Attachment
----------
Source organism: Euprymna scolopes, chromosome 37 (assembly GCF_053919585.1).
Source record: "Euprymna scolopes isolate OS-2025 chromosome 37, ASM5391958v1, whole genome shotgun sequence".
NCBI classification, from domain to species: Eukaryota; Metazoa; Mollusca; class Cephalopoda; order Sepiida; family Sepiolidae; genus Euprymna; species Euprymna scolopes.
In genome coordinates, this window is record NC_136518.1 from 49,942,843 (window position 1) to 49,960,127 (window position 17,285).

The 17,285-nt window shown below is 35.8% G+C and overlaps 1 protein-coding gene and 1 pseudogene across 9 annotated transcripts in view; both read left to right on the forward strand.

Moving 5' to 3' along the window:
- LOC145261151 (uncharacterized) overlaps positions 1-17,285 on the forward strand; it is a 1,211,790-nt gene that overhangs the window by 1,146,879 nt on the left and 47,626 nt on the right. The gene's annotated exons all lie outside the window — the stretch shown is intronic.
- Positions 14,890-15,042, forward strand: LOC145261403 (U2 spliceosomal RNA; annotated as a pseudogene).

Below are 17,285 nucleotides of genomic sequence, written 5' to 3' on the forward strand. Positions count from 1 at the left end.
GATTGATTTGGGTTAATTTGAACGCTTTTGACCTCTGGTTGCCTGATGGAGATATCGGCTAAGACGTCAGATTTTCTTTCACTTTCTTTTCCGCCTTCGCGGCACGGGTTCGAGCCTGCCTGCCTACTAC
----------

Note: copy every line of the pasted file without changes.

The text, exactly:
Source organism: Euprymna scolopes, chromosome 37 (assembly GCF_053919585.1).
Source record: "Euprymna scolopes isolate OS-2025 chromosome 37, ASM5391958v1, whole genome shotgun sequence".
NCBI classification, from domain to species: Eukaryota; Metazoa; Mollusca; class Cephalopoda; order Sepiida; family Sepiolidae; genus Euprymna; species Euprymna scolopes.
In genome coordinates, this window is record NC_136518.1 from 49,942,843 (window position 1) to 49,960,127 (window position 17,285).

The 17,285-nt window shown below is 35.8% G+C and overlaps 1 protein-coding gene and 1 pseudogene across 9 annotated transcripts in view; both read left to right on the forward strand.

Moving 5' to 3' along the window:
- LOC145261151 (uncharacterized) overlaps positions 1-17,285 on the forward strand; it is a 1,211,790-nt gene that overhangs the window by 1,146,879 nt on the left and 47,626 nt on the right. The gene's annotated exons all lie outside the window — the stretch shown is intronic.
- Positions 14,890-15,042, forward strand: LOC145261403 (U2 spliceosomal RNA; annotated as a pseudogene).

Below are 17,285 nucleotides of genomic sequence, written 5' to 3' on the forward strand. Positions count from 1 at the left end.
GATTGATTTGGGTTAATTTGAACGCTTTTGACCTCTGGTTGCCTGATGGAGATATCGGCTAAGACGTCAGATTTTCTTTCACTTTCTTTTCCGCCTTCGCGGCACGGGTTCGAGCCTGCCTGCCTACTAC